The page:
The SEND Code of Practice: 0-25 2015 identified the need for a graduated approach towards the identification of children who may have SEND. This is a circular model using assess, plan, do, review.
5.38 All settings should adopt a graduated approach with four stages of action: assess, plan, do and review.
5.4 Providers must have arrangements in place to support children with SEN or disabilities. These arrangements should include a clear approach to identifying and responding to SEN. The benefits of early identification are widely recognised – identifying need at the earliest point, and then making effective provision, improves long-term outcomes for children.
Identifying and supporting children in the Early Years
We have developed a guide to explain what SEND is, the legislations surrounding it and how to identify children with additional needs. The guide also looks at strategies to help you to support children with SEND and explains the graduated approach and how it can be applied to the children that are in your setting/that you mind. There are two guides, one aimed at childminders and one aimed at providers.
Universally all children will be assessed in the early stages. The Integrated Health Check should be used to provide developmental levels for Early Assessment Review.
Assessment includes considering all the information about the child’s learning and development both within and beyond the setting, working with the setting SENCO and the child’s parents.
This initial assessment should be reviewed regularly to ensure that support is matched to need.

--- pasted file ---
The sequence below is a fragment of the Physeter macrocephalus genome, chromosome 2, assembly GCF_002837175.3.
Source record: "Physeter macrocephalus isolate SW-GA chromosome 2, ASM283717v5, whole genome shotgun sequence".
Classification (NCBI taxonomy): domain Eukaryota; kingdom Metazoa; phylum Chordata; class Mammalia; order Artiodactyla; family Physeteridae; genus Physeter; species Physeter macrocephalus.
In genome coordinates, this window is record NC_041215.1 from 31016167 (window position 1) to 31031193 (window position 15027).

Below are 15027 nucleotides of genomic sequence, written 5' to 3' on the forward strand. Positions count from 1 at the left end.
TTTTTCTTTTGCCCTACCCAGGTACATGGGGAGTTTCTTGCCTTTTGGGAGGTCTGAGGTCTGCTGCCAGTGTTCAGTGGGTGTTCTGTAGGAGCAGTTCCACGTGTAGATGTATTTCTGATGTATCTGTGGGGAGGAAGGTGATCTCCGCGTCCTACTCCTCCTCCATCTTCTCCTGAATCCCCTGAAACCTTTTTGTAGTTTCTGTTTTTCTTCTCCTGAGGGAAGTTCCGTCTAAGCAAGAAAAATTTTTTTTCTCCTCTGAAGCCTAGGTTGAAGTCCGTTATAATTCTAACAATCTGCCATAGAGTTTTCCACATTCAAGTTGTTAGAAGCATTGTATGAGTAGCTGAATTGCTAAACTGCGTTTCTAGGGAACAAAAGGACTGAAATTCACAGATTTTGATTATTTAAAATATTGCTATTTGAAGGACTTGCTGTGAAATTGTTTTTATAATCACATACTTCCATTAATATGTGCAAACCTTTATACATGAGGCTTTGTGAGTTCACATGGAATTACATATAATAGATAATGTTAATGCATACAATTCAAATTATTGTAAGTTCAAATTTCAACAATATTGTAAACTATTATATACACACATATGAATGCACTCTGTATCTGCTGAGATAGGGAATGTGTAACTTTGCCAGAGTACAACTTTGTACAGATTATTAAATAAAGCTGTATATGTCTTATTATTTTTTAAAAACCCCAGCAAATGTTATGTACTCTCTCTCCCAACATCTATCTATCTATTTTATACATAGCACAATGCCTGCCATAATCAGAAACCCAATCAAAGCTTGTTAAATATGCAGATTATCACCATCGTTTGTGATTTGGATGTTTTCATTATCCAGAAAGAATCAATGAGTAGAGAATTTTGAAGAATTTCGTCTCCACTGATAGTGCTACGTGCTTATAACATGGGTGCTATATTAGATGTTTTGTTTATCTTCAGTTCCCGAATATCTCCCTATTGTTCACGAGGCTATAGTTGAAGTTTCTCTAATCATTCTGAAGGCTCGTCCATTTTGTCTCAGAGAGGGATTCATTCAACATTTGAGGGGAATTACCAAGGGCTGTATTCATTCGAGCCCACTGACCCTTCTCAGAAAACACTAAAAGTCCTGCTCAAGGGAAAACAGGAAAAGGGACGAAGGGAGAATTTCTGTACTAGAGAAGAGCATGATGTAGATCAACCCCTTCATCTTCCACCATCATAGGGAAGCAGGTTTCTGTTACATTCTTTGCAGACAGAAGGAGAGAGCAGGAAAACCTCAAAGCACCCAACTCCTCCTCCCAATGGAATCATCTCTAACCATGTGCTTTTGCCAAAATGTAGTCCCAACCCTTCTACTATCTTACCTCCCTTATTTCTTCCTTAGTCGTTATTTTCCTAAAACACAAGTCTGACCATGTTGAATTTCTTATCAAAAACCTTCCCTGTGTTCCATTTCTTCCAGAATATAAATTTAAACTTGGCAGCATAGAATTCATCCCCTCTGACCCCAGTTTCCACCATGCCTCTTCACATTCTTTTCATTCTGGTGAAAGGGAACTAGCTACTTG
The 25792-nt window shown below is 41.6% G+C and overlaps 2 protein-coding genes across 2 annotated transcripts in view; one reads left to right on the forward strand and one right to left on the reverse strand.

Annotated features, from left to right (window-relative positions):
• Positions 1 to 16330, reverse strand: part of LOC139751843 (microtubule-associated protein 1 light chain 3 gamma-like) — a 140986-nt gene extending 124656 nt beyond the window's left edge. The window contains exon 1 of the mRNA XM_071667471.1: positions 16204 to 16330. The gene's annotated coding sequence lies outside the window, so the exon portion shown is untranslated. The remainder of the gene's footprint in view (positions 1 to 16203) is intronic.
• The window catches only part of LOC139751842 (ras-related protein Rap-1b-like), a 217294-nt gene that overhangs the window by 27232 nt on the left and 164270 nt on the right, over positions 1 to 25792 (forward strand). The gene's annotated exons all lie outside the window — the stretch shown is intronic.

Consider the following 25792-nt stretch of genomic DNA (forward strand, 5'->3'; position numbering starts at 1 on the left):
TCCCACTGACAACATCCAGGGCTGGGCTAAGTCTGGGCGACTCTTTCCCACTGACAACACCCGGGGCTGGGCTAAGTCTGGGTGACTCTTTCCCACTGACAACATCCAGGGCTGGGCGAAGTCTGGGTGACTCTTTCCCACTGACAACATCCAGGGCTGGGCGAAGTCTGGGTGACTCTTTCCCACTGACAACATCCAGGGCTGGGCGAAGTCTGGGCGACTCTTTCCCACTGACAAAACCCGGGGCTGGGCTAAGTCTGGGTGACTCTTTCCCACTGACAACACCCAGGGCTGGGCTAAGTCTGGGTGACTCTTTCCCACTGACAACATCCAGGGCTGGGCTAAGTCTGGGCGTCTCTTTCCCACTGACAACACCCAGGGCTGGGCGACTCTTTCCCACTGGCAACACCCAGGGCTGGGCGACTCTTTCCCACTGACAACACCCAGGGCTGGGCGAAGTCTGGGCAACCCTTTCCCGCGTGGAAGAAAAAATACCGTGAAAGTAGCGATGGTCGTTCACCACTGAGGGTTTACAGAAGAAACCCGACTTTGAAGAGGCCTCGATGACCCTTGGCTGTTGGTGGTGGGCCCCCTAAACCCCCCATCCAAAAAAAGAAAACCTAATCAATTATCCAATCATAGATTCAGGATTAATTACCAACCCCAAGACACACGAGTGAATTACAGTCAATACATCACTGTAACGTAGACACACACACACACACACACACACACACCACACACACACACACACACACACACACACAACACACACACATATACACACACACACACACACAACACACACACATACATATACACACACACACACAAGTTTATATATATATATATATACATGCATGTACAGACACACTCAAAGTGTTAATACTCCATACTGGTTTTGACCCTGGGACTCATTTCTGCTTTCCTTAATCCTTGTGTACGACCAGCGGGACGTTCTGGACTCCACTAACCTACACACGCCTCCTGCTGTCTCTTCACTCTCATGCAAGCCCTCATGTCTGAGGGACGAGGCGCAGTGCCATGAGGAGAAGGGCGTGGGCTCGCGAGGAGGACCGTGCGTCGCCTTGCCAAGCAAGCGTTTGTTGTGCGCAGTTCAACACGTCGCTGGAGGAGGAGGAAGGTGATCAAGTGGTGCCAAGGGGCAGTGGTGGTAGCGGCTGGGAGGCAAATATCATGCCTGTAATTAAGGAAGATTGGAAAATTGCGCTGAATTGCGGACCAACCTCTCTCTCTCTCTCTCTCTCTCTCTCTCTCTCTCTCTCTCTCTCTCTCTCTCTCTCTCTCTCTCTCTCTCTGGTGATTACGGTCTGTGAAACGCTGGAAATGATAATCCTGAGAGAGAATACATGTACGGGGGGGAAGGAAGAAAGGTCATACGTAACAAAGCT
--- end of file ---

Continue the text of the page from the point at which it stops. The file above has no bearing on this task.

Where a child continues to make less than expected progress, despite evidence-based support and interventions that are matched to the child’s area of need, practitioners should consider involving appropriate specialists, the decision to be taken with the child’s parents.
The practitioner and the SENCO should agree, in consultation with the parent, the outcomes they are seeking, the interventions and support to be put in place, the expected impact on progress, development or behaviour, and a clear date for review. Plans should take into account the views of the child.
The early years practitioner, usually the child's key person, remains responsible for working with the child on a daily basis. With support from the SENCO, they should oversee the implementation of the interventions or programmes agreed as part of SEN support.
Early years practitioners must review progress and provide parents with a short written summary of their child’s development, identifying the child’s strengths and any areas where their progress is slower than expected.
Concerns around speech and language
If you have concerns around a child's speech and language, these health links will be able to support you.
- Resources to support children’s speech, language and communication
- Making a SALT (speech and language) referral
Requesting Statutory Assessment for an Education, Health and Care Plan (EHCP)
An Education, Health and Care plan (EHCP) is for children and young people aged up to 25 who need more support than is available through special educational needs support.
EHCPs identify educational, health and social needs and set out the additional support to meet those needs.
Requesting Statutory Assessment for an EHCP should follow extensive discussions with both parents/carers and other professionals involved.
A question to ask yourselves is, what an EHCP will give the child over and above Intervention Funding (Top Up Funding), when a child starts school.
Majority of children’s needs with SEND can be met through additional funding and do not require an EHCP.
It is vital to consider the ‘Graduated Approach’ cycle and what you have done to support the child through the continuation of Assess, Plan, Do, Review.
Bitesize to help providers complete the paperwork.
For more information, please see Assessment of SEN SENA.